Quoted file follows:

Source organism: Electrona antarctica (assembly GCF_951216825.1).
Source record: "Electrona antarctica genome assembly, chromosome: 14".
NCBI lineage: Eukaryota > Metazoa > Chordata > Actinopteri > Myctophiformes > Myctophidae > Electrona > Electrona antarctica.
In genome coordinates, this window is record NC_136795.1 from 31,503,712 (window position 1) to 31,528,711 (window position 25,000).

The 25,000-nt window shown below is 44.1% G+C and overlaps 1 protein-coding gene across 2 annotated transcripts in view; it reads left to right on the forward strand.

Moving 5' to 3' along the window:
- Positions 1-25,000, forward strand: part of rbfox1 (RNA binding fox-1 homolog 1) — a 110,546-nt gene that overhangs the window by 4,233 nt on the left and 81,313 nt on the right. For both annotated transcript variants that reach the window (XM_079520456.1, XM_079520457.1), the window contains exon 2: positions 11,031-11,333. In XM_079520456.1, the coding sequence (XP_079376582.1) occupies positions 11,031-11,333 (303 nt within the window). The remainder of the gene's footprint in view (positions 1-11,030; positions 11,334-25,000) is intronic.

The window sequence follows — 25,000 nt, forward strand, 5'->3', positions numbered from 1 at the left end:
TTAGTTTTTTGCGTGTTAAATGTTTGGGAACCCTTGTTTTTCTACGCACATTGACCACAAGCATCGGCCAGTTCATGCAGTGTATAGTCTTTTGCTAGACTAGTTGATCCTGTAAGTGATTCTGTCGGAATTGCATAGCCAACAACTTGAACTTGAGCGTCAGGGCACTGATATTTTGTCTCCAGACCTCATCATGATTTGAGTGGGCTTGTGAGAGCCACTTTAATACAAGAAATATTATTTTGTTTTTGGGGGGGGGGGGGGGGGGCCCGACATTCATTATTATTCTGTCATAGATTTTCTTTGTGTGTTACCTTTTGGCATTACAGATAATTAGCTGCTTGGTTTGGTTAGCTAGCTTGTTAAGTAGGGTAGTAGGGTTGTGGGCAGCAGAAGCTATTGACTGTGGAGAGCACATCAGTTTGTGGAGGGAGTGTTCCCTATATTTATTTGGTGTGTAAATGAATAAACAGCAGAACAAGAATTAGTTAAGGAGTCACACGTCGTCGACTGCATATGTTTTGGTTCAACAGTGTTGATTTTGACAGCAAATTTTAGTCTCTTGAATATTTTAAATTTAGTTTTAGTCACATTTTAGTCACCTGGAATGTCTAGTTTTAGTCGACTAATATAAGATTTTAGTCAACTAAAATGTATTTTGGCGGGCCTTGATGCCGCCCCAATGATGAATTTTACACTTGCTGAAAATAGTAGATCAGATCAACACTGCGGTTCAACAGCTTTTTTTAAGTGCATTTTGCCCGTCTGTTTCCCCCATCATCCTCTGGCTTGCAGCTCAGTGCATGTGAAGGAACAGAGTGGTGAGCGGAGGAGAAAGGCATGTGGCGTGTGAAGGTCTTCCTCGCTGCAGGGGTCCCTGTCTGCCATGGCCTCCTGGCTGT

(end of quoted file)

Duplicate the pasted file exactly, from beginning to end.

Source organism: Electrona antarctica (assembly GCF_951216825.1).
Source record: "Electrona antarctica genome assembly, chromosome: 14".
NCBI lineage: Eukaryota > Metazoa > Chordata > Actinopteri > Myctophiformes > Myctophidae > Electrona > Electrona antarctica.
In genome coordinates, this window is record NC_136795.1 from 31,503,712 (window position 1) to 31,528,711 (window position 25,000).

The 25,000-nt window shown below is 44.1% G+C and overlaps 1 protein-coding gene across 2 annotated transcripts in view; it reads left to right on the forward strand.

Moving 5' to 3' along the window:
- Positions 1-25,000, forward strand: part of rbfox1 (RNA binding fox-1 homolog 1) — a 110,546-nt gene that overhangs the window by 4,233 nt on the left and 81,313 nt on the right. For both annotated transcript variants that reach the window (XM_079520456.1, XM_079520457.1), the window contains exon 2: positions 11,031-11,333. In XM_079520456.1, the coding sequence (XP_079376582.1) occupies positions 11,031-11,333 (303 nt within the window). The remainder of the gene's footprint in view (positions 1-11,030; positions 11,334-25,000) is intronic.

The window sequence follows — 25,000 nt, forward strand, 5'->3', positions numbered from 1 at the left end:
TTAGTTTTTTGCGTGTTAAATGTTTGGGAACCCTTGTTTTTCTACGCACATTGACCACAAGCATCGGCCAGTTCATGCAGTGTATAGTCTTTTGCTAGACTAGTTGATCCTGTAAGTGATTCTGTCGGAATTGCATAGCCAACAACTTGAACTTGAGCGTCAGGGCACTGATATTTTGTCTCCAGACCTCATCATGATTTGAGTGGGCTTGTGAGAGCCACTTTAATACAAGAAATATTATTTTGTTTTTGGGGGGGGGGGGGGGGGGCCCGACATTCATTATTATTCTGTCATAGATTTTCTTTGTGTGTTACCTTTTGGCATTACAGATAATTAGCTGCTTGGTTTGGTTAGCTAGCTTGTTAAGTAGGGTAGTAGGGTTGTGGGCAGCAGAAGCTATTGACTGTGGAGAGCACATCAGTTTGTGGAGGGAGTGTTCCCTATATTTATTTGGTGTGTAAATGAATAAACAGCAGAACAAGAATTAGTTAAGGAGTCACACGTCGTCGACTGCATATGTTTTGGTTCAACAGTGTTGATTTTGACAGCAAATTTTAGTCTCTTGAATATTTTAAATTTAGTTTTAGTCACATTTTAGTCACCTGGAATGTCTAGTTTTAGTCGACTAATATAAGATTTTAGTCAACTAAAATGTATTTTGGCGGGCCTTGATGCCGCCCCAATGATGAATTTTACACTTGCTGAAAATAGTAGATCAGATCAACACTGCGGTTCAACAGCTTTTTTTAAGTGCATTTTGCCCGTCTGTTTCCCCCATCATCCTCTGGCTTGCAGCTCAGTGCATGTGAAGGAACAGAGTGGTGAGCGGAGGAGAAAGGCATGTGGCGTGTGAAGGTCTTCCTCGCTGCAGGGGTCCCTGTCTGCCATGGCCTCCTGGCTGT